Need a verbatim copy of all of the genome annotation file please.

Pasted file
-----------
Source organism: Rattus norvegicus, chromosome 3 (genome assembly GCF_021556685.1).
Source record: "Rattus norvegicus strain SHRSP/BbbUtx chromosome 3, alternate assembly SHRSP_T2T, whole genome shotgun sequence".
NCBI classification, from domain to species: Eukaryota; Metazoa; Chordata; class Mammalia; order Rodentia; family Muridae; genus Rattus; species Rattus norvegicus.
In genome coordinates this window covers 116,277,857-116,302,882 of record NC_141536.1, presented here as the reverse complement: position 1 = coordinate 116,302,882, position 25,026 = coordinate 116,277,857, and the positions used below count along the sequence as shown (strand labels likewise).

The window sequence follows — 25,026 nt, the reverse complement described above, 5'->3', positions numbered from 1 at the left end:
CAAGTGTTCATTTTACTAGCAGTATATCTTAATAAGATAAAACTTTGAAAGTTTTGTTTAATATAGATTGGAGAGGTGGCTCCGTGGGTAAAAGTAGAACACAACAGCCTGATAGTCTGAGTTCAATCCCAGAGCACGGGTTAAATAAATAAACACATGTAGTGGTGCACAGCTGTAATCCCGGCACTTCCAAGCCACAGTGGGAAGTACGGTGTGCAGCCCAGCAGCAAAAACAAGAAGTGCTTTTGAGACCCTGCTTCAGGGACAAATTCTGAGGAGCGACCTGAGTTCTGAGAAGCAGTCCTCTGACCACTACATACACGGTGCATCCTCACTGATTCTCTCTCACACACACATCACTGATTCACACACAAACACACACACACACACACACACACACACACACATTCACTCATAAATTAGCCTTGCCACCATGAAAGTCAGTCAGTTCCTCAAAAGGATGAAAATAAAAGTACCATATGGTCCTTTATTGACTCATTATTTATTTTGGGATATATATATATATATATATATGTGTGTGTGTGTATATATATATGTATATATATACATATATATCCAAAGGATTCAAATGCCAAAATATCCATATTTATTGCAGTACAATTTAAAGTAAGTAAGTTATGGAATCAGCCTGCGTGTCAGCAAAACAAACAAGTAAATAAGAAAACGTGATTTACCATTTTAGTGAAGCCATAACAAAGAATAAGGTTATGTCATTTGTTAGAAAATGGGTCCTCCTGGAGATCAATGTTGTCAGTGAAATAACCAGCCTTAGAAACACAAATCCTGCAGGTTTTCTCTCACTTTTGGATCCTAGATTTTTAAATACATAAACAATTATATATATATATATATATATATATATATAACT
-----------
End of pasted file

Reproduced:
Source organism: Rattus norvegicus, chromosome 3 (genome assembly GCF_021556685.1).
Source record: "Rattus norvegicus strain SHRSP/BbbUtx chromosome 3, alternate assembly SHRSP_T2T, whole genome shotgun sequence".
NCBI classification, from domain to species: Eukaryota; Metazoa; Chordata; class Mammalia; order Rodentia; family Muridae; genus Rattus; species Rattus norvegicus.
In genome coordinates this window covers 116,277,857-116,302,882 of record NC_141536.1, presented here as the reverse complement: position 1 = coordinate 116,302,882, position 25,026 = coordinate 116,277,857, and the positions used below count along the sequence as shown (strand labels likewise).

The window sequence follows — 25,026 nt, the reverse complement described above, 5'->3', positions numbered from 1 at the left end:
CAAGTGTTCATTTTACTAGCAGTATATCTTAATAAGATAAAACTTTGAAAGTTTTGTTTAATATAGATTGGAGAGGTGGCTCCGTGGGTAAAAGTAGAACACAACAGCCTGATAGTCTGAGTTCAATCCCAGAGCACGGGTTAAATAAATAAACACATGTAGTGGTGCACAGCTGTAATCCCGGCACTTCCAAGCCACAGTGGGAAGTACGGTGTGCAGCCCAGCAGCAAAAACAAGAAGTGCTTTTGAGACCCTGCTTCAGGGACAAATTCTGAGGAGCGACCTGAGTTCTGAGAAGCAGTCCTCTGACCACTACATACACGGTGCATCCTCACTGATTCTCTCTCACACACACATCACTGATTCACACACAAACACACACACACACACACACACACACACACACATTCACTCATAAATTAGCCTTGCCACCATGAAAGTCAGTCAGTTCCTCAAAAGGATGAAAATAAAAGTACCATATGGTCCTTTATTGACTCATTATTTATTTTGGGATATATATATATATATATATATGTGTGTGTGTGTATATATATATGTATATATATACATATATATCCAAAGGATTCAAATGCCAAAATATCCATATTTATTGCAGTACAATTTAAAGTAAGTAAGTTATGGAATCAGCCTGCGTGTCAGCAAAACAAACAAGTAAATAAGAAAACGTGATTTACCATTTTAGTGAAGCCATAACAAAGAATAAGGTTATGTCATTTGTTAGAAAATGGGTCCTCCTGGAGATCAATGTTGTCAGTGAAATAACCAGCCTTAGAAACACAAATCCTGCAGGTTTTCTCTCACTTTTGGATCCTAGATTTTTAAATACATAAACAATTATATATATATATATATATATATATATATAACT